13.
BMC Public Health ; 21(1): 112, 2021 Jan 09.
Article in English | MEDLINE | ID: mdl-33422051

ABSTRACT

BACKGROUND: Intestinal parasitic infections (IPIs) are still among the major public health issues in developing countries. Assessing the prevalence of IPIs and potential risk factors in different localities is essential to enhance control strategies. To date, no prevalence assessment study was conducted in Debre Berhan town. Therefore, the aim of this study was to assess the prevalence of IPIs and associated habit and culture-related risk factors among primary schoolchildren in Debre Berhan town, Northeast Ethiopia. METHOD: School based cross-sectional study was conducted from April to June 2017. A total of 645 children aged 6-15 years were selected from six primary schools in Debre Berhan town via a multistage random sampling technique. A structured questionnaire was used to collect data about sociodemographic and potential risk factor variables. Fresh stool samples were collected from each child and examined using direct smear and formal-ether concentration technique. RESULT: Among the 645 children participated in the study, 341 (52.9%) were infected by one or more intestinal parasites. Helminths (33.8%) were more prevalent than protozoa (20%). Double parasitic infection rate was 0.9%. The predominant parasites were Ascaris lumbricoides (22.6%), Entamoeba histolytica/dispar/moshkovskii (18.1%) and Hymenolepis nana (5.7%). Multivariable logistic regression analysis showed that age of child (6-9 years), family size (above 5), mother's illiteracy and primary education, father's illiteracy, urban-farmer father, manual-worker father, not washing hands before eating, unclean fingers, open defecation site (ODS) near residence, latrine type, cultural response to dropped food (cleaning and eating; 'kiss and replace'), habit of playing with waste water, habit of playing with soil, habit of sucking fingers and habit of eating when playing were significantly associated with IPIs (p< 0.05). Likewise, age (6-9 years), mother's illiteracy, urban-farmer father, not washing hands before eating, ODS near residence, tradition of cleaning and eating dropped food, habit of playing with soil, sucking fingers and eating when playing were identified as significant risk factors of A. lumbricoides infection. CONCLUSION: High prevalence of IPIs among the study participants demands improvement of environmental sanitation, personal hygiene, and health education regarding the potential habit and culture-related risk factors.

14.
Article in English | MEDLINE | ID: mdl-33498840

ABSTRACT

Open defecation (OD) is still a significant public health challenge worldwide. In Timor-Leste, where an estimated 20% of the population practiced OD in 2017, increasing access and use of improved sanitation facilities is a government priority. Community-led total sanitation (CLTS) has become a popular strategy to end OD since its inception in 2000, but evidence on the uptake of CLTS and related interventions and the long-term sustainability of OD-free (ODF) communities is limited. This study utilized a mixed-methods approach, encompassing quantitative monitoring and evaluation data from water, sanitation, and hygiene (WASH) agencies, and semi-structured interviews with staff working for these organizations and the government Department of Environmental Health, to examine sanitation interventions in Timor-Leste. Recommendations from WASH practitioners on how sanitation strategies can be optimized to ensure ODF sustainability are presented. Whilst uptake of interventions is generally good in Timor-Leste, lack of consistent monitoring and evaluation following intervention delivery may contribute to the observed slippage back to OD practices. Stakeholder views suggest that long-term support and monitoring after ODF certification are needed to sustain ODF communities.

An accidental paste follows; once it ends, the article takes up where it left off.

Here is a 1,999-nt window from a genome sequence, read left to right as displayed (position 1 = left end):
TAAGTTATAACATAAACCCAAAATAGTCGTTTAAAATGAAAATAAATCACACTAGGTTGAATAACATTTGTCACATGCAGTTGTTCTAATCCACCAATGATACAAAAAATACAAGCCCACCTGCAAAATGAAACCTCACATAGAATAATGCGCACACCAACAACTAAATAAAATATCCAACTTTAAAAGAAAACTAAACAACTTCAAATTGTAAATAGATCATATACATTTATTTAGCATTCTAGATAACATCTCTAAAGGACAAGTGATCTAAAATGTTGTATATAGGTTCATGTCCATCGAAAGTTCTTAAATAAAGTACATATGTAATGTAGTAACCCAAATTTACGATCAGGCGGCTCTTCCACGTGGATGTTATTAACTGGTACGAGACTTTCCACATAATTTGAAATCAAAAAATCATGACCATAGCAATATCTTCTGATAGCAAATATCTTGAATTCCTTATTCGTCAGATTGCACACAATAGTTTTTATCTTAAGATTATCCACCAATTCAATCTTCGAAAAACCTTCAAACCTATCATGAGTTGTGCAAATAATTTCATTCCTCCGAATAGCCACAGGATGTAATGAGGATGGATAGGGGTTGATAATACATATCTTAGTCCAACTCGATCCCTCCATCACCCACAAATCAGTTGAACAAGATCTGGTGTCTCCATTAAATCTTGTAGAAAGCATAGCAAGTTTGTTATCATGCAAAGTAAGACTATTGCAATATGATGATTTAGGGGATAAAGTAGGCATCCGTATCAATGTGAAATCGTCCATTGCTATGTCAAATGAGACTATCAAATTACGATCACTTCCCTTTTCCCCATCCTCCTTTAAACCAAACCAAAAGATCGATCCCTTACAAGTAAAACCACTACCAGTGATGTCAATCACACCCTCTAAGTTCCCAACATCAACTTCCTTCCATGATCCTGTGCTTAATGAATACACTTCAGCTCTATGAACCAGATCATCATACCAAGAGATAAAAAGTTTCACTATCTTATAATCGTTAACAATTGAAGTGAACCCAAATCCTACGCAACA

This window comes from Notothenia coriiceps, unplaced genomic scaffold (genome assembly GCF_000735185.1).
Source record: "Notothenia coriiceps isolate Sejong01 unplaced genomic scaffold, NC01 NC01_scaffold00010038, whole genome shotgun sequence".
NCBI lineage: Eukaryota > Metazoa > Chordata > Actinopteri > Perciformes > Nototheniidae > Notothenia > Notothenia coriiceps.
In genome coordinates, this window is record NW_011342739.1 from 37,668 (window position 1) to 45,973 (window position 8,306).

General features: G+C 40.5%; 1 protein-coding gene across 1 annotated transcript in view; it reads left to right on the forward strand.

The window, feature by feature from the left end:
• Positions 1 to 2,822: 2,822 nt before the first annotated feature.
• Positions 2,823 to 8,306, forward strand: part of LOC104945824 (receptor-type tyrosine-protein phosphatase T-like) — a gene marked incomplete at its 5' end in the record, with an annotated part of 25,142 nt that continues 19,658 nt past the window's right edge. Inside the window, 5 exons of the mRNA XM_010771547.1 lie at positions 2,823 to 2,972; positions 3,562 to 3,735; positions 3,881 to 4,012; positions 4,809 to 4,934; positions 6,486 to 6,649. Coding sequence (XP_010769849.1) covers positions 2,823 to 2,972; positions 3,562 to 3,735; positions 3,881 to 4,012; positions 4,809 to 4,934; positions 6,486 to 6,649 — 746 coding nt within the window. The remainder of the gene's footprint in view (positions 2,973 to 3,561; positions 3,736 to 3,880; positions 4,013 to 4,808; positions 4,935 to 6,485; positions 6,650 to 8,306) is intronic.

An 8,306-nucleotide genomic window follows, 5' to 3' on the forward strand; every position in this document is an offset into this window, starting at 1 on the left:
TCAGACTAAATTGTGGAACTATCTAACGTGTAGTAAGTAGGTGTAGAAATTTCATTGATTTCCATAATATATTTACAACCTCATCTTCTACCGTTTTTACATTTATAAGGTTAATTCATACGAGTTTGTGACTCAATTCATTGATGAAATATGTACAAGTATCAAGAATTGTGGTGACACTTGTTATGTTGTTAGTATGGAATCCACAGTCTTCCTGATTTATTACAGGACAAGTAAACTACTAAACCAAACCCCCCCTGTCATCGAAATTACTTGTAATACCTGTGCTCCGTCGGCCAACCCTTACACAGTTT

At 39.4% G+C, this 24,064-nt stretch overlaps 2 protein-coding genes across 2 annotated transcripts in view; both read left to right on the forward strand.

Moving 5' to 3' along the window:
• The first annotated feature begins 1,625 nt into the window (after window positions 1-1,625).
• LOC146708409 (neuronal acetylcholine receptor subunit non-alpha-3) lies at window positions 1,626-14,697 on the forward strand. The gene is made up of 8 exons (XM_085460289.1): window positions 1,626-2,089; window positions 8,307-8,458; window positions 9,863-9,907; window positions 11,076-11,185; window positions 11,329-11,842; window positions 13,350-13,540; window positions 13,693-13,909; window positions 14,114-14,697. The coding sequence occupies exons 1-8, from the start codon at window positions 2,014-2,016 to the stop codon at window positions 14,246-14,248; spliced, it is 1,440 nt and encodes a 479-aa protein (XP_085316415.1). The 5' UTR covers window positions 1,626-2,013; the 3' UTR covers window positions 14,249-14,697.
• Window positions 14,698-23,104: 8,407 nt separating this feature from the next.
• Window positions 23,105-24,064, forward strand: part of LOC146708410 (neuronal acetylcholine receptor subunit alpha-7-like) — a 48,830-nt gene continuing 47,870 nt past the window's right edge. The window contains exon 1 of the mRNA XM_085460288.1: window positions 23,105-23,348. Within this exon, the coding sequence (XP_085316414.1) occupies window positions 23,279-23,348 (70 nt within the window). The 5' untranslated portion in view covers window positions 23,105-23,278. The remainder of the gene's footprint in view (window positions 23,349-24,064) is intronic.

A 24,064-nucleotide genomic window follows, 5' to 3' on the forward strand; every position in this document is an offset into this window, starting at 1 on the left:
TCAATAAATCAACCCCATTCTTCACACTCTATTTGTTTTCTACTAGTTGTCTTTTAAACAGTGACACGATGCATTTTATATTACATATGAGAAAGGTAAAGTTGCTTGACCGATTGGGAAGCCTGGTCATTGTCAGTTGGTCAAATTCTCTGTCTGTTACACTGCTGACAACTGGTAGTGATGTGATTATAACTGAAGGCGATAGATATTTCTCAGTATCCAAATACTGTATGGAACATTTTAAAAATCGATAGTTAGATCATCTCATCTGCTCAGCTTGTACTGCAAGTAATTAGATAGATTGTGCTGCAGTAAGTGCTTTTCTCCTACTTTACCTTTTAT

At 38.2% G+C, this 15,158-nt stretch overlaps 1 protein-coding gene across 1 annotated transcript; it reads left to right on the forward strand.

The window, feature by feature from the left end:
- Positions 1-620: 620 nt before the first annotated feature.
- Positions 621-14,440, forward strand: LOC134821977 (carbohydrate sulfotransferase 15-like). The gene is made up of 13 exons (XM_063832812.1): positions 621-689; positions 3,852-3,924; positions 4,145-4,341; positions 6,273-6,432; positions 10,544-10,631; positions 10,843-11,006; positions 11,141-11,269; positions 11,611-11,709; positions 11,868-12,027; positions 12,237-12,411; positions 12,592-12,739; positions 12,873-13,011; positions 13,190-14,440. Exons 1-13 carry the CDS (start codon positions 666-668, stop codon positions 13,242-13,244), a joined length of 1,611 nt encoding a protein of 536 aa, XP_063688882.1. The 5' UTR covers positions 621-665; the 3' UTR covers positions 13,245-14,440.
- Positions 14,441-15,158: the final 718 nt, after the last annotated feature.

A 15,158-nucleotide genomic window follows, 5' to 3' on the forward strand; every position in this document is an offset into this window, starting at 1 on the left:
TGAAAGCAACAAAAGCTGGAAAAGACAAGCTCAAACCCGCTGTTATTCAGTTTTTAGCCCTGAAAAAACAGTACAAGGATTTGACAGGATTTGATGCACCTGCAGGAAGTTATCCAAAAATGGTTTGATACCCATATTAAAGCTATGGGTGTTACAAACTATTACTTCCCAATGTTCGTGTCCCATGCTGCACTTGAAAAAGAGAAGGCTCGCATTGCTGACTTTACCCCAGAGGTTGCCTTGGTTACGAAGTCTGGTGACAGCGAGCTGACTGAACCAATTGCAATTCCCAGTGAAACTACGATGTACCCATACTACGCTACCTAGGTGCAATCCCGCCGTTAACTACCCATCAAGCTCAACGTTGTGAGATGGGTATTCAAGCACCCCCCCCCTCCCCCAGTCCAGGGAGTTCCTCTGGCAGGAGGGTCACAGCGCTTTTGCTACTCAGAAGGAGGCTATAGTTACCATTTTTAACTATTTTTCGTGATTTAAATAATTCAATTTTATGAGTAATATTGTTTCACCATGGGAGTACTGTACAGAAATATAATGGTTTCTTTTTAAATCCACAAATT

15.
Parasit Vectors ; 14(1): 52, 2021 Jan 15.
Article in English | MEDLINE | ID: mdl-33451361

ABSTRACT

BACKGROUND: With visceral leishmaniasis (VL) incidence at its lowest level since the 1960s, increasing attention has turned to early detection and investigation of outbreaks. METHODS: Outbreak investigations were triggered by recognition of case clusters in the VL surveillance system established for the elimination program. Investigations included ascertainment of all VL cases by date of fever onset, household mapping and structured collection of risk factor data. RESULTS: VL outbreaks were investigated in 13 villages in 10 blocks of 7 districts. Data were collected for 20,670 individuals, of whom 272 were diagnosed with VL between 2012 and 2019. Risk was significantly higher among 10-19 year-olds and adults 35 or older compared to children younger than 10 years. Outbreak confirmation triggered vector control activities and heightened surveillance. VL cases strongly clustered in tolas (hamlets within villages) in which > 66% of residents self-identified as scheduled caste or scheduled tribe (SC/ST); 79.8% of VL cases occurred in SC/ST tolas whereas only 24.2% of the population resided in them. Other significant risk factors included being an unskilled non-agricultural laborer, migration for work in a brick kiln, living in a kuccha (mud brick) house, household crowding, habitually sleeping outside or on the ground, and open defecation. CONCLUSIONS: Our data highlight the importance of sensitive surveillance with triggers for case cluster detection and rapid, careful outbreak investigations to better respond to ongoing and new transmission. The strong association with SC/ST tolas suggests that efforts should focus on enhanced surveillance in these disadvantaged communities.